Class B motorhomes are nimble and easy to drive, but one of the challenges with Class B's compared with the larger C and A rigs is the much reduced storage space. In particular, there is generally little to no exterior storage. Our Class B has an exterior box for storing the sewer hose (thank goodness), conveniently located under the driver side running board. But beyond that, there are no exterior storage compartments for things like sewer fittings, hoses, electrical cables, etc. And since the roof is covered with solar panels, there's no room for storage up there (and without a built in ladder it wouldn't be very convenient even if there were). So that means a lot of our interior storage space has been eaten up with things that in our previous rig would have gone in an exterior compartment.
Enter the Stowaway2 Max, a hitch-mounted cargo box with 16 cubic feet of space. It's got a locking, weather-resistant lid and the hitch mount is a two-piece unit with a swing away platform for the box. That lets me move the cargo box enough not to interfere with opening the rear doors (though sadly, not enough to let me swing the passenger-side rear door fully to the side locking position). We ordered our Stowaway2 Max last Sunday, it shipped the next day (via FedEx at no additional charge) and arrived on Thursday.
I had a chance this morning to get it installed on the Lula. I was really impressed with the overall construction, and the installation instructions were clear and easy to follow. The whole project took about 90 minutes (in the blazing Las Vegas sun) from unbox to light check. And a lot of that time was spent reading the instructions, and unboxing and unwrapping the carefully packed components. The actual installation took maybe 30 minutes. The only caveats I found would be:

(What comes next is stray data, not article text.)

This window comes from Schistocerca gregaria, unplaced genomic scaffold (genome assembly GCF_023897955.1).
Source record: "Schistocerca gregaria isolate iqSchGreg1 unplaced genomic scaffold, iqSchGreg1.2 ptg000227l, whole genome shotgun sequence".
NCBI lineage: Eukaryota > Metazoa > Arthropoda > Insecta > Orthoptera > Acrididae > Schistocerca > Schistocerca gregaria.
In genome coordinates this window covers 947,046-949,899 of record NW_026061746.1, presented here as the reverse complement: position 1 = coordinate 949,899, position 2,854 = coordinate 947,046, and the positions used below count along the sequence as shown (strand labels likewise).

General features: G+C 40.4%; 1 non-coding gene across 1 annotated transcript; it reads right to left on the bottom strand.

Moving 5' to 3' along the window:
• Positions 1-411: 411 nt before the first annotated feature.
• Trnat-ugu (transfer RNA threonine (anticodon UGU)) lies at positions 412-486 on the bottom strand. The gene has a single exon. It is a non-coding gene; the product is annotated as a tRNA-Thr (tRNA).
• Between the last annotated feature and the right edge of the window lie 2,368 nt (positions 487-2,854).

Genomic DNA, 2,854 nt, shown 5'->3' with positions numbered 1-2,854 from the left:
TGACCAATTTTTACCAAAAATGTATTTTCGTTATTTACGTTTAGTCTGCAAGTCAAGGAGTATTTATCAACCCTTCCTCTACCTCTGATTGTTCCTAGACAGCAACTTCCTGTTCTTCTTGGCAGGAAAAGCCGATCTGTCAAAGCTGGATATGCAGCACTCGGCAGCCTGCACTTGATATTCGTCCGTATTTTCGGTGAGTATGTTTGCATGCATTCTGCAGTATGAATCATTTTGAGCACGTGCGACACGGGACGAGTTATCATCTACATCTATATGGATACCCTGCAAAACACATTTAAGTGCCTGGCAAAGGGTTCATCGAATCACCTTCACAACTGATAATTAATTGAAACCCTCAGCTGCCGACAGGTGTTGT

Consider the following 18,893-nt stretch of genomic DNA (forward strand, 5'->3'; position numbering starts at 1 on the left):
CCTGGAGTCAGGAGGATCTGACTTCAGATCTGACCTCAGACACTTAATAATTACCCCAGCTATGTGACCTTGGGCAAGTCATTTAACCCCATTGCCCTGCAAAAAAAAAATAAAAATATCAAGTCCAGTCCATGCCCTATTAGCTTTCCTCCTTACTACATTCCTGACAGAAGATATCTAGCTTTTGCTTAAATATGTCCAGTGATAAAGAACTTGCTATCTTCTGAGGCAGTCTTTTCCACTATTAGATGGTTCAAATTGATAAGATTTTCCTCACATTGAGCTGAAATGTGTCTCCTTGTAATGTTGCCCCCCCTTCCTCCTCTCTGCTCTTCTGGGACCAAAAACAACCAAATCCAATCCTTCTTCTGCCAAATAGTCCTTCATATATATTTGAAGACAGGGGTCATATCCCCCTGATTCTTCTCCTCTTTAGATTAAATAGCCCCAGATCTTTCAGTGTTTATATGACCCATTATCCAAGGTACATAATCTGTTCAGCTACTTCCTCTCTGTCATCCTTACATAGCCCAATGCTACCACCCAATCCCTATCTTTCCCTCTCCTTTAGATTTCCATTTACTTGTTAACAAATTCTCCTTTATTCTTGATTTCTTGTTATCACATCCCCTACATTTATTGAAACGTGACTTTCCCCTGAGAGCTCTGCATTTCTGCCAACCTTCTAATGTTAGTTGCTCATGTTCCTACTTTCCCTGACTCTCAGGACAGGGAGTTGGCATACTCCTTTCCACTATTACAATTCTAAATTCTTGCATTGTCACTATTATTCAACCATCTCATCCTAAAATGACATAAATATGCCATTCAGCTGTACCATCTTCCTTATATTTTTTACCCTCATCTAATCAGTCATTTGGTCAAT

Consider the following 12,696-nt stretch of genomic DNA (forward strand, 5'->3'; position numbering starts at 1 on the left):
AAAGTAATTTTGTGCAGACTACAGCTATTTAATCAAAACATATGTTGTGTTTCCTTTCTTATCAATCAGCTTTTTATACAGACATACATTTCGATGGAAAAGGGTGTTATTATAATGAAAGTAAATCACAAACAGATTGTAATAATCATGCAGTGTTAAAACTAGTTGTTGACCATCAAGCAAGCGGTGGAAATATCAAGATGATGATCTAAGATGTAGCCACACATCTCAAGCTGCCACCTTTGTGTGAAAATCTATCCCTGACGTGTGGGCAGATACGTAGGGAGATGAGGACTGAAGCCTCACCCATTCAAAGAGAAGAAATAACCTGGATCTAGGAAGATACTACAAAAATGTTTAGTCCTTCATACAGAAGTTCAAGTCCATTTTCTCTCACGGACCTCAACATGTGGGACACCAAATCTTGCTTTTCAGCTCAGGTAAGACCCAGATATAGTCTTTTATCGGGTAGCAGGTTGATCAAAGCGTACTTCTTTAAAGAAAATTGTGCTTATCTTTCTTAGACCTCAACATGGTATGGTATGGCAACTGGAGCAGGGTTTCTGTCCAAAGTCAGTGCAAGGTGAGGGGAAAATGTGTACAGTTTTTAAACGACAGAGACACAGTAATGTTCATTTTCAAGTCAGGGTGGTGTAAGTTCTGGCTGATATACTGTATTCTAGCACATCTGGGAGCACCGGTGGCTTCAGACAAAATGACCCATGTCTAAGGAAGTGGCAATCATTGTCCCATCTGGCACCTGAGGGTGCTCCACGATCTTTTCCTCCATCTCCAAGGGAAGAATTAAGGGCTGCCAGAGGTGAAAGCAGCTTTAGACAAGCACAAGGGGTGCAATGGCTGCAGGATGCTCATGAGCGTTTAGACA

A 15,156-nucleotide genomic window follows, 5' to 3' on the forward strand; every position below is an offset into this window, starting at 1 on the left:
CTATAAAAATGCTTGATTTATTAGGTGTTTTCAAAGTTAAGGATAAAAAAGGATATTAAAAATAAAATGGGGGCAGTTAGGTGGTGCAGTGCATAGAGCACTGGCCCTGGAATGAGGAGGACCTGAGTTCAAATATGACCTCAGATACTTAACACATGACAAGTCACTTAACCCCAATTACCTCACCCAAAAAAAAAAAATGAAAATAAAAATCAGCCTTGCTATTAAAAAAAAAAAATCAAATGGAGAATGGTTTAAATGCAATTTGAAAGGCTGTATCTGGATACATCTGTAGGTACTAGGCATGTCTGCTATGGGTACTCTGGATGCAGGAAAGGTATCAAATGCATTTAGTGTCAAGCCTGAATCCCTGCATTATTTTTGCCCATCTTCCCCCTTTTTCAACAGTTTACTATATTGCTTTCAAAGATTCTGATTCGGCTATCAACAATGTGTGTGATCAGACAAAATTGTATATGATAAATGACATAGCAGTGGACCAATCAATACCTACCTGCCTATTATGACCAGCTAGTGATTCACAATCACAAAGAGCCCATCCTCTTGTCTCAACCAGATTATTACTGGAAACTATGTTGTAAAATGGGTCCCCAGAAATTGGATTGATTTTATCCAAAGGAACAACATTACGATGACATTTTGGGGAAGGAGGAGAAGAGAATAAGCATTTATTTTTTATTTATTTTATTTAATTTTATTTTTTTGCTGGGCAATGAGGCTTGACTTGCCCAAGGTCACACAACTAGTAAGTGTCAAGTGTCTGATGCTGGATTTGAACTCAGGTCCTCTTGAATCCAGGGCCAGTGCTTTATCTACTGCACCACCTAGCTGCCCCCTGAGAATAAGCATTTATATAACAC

- It's a two-person job. The box isn't terribly heavy but it's big and unwieldy. It also requires some careful positioning to line up bolt holes on the box and platform.
- Bring your big wrenches. There are some large (1 1/8") hinge bolts to tighten and the little adjustable wrench in the kitchen drawer isn't going to do it. I had to go to the BBT (the Big Boy Toolbox I keep in storage) and get out my large box wrenches and a large Crescent wrench. Everything else was 3/8" or 9/16" and standard sockets did the job.
The electrical was all pre-wired and the only thing I had to hook up was the lighted license plate holder (that's also the only part of the install that required drilling). The included straight-4 connector required an adapter for my 7-round tow outlet, but I knew that in advance and ordered one with the box. Connections were as simple as plugging in the adapter and zip tying the cable to keep it from dangling free.
All said and done, I'm pretty darn happy with the cargo box. It was a little pricey, but it's solidly built and I think it's worth the money. I'm definitely loving all the interior space that box has now freed up. I was able to fit our three utility tubs (one each for electrical components, water hoses and connections, and sewer fittings), two bags of Lynx levelers and a chock block, our 25 foot 30A extension cord, and two large camp chairs all inside the cargo box - with room to spare. The free space inside is great, but it will also be a lot easier doing setup and breakdown with everything in one easy-to-access location. I'm stoked thinking about our next weekender when the weather gets a little cooler.